In order to design effective WIL programs, it is important to know your students and their goals for participating in your programs.  Another learning feature of WIL that distinguishes it from traditional lecture style education is the unexpected or unpredictable learning that comes from interacting with real time issues in authentic settings that have real world implications and outcomes. This “emergent” curriculum is largely unknown at the start of a WIL experience and often presents itself as a problem that the students is encountering.  When the learner is well guided and supported throughout the process of resolution, these issues are often reported as some of the most impactful and transformative learning the student has experienced. WIL programs offer many opportunities for such transformative learning.

Emergent Curriculum

Emergent Curriculum Transcript.docx 

Additional Readings
Read more about emergent learning outcomes here.

Designing Meaningful and Transformative Experiences in WIL

In the "What is WIL?" section, we discussed how WIL experiences differ from more traditional lecture learning in several ways: from the roles of the teacher and learner through to the ways in which the learning occurs; the role of the workplace environment and those in it; through to the type of knowledge that is valued and how that knowledge is shared and developed. When designing learning experiences for students in WIL, the learning process, context, and quality are guided, in part, by theoretical principles of constructivism, which you are invited to read more about here. Review the infographic below for details about the principles of designing WIL experiences.

Learning in WIL


Learning in WIL Design Considerations transcript.docx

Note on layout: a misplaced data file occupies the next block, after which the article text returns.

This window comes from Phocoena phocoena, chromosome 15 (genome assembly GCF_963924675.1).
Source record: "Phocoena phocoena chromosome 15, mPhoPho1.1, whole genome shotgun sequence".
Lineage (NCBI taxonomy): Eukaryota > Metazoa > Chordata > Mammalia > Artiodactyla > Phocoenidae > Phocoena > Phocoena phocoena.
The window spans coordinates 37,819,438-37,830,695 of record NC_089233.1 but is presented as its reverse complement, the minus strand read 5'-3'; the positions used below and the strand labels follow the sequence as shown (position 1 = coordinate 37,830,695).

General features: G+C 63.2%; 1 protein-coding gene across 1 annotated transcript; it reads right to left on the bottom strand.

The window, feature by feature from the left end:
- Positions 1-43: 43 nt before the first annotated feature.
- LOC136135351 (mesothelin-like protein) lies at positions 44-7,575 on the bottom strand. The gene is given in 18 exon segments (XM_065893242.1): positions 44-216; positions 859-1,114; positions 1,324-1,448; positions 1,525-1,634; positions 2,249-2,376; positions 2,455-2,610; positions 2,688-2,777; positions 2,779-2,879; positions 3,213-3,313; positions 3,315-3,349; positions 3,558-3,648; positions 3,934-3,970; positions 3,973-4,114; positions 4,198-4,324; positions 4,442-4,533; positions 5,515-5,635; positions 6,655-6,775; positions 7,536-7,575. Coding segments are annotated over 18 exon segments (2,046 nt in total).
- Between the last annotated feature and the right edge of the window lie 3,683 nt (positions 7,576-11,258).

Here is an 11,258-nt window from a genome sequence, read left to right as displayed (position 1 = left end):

Additional Readings
For a deeper dive into the design of experiential education, see this resource.



Think about an activity you engage in with your WIL students.  It may be reviewing their capstone proposal, helping them develop their resume, conducting a site visit, or discussing their final report. Reflect on the practices and resources related to that activity and note an example from those that illustrates one of the WIL design elements. For example, in advance of their WIL experience the student proposes 3-5 learning outcomes they hope to have realized upon completion. This requires them to take the lead and think about what they want to learn and how.

Then think of one additional WIL design element you could add related to that activity in support of WIL learning. For example you might invite the student to leave 2-3 additional placeholders in their list of learning outcomes for new ones that may emerge through their WIL activities.   This allows them to recognize and value the unexpected and unique learning they moments they encounter as their WIL experience unfolds, and potentially also serve to help them reframe any disorienting (likely identified as a problem) as a learning opportunity. 

Role Changes in Supporting Work-Integrated Learning

We have already touched on the important educational role of the WIL Practitioner in helping guide the WIL student’s learning. The WIL Practitioner is not simply a placement officer, or a provider of information, but plays an active role in coaching WIL student so that they gain as much learning as possible from their experience(s).  Here we focus on the educational role you play as it relates to the learning theories that underpin EE.